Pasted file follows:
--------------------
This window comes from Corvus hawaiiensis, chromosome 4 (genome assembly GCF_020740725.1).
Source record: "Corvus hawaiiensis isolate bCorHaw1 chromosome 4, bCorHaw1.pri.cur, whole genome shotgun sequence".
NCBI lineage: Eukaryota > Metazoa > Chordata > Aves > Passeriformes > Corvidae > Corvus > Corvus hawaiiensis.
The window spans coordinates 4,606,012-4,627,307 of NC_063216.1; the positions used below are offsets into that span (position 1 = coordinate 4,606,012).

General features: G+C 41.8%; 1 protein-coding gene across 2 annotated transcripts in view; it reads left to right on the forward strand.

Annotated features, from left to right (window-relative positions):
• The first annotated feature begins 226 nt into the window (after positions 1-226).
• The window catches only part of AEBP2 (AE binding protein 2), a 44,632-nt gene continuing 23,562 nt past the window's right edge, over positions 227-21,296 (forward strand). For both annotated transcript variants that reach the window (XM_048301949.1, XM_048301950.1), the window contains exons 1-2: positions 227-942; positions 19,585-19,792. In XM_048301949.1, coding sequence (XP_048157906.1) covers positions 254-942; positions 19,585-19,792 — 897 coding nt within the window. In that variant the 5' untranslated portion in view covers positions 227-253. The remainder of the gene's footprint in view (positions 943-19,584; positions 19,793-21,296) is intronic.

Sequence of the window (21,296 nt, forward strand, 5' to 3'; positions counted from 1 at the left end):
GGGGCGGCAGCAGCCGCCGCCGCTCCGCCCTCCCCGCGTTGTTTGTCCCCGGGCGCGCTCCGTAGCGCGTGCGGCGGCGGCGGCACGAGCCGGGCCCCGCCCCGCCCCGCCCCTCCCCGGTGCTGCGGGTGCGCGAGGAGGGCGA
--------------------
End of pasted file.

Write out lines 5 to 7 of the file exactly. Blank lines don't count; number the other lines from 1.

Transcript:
General features: G+C 41.8%; 1 protein-coding gene across 2 annotated transcripts in view; it reads left to right on the forward strand.

Annotated features, from left to right (window-relative positions):
• The first annotated feature begins 226 nt into the window (after positions 1-226).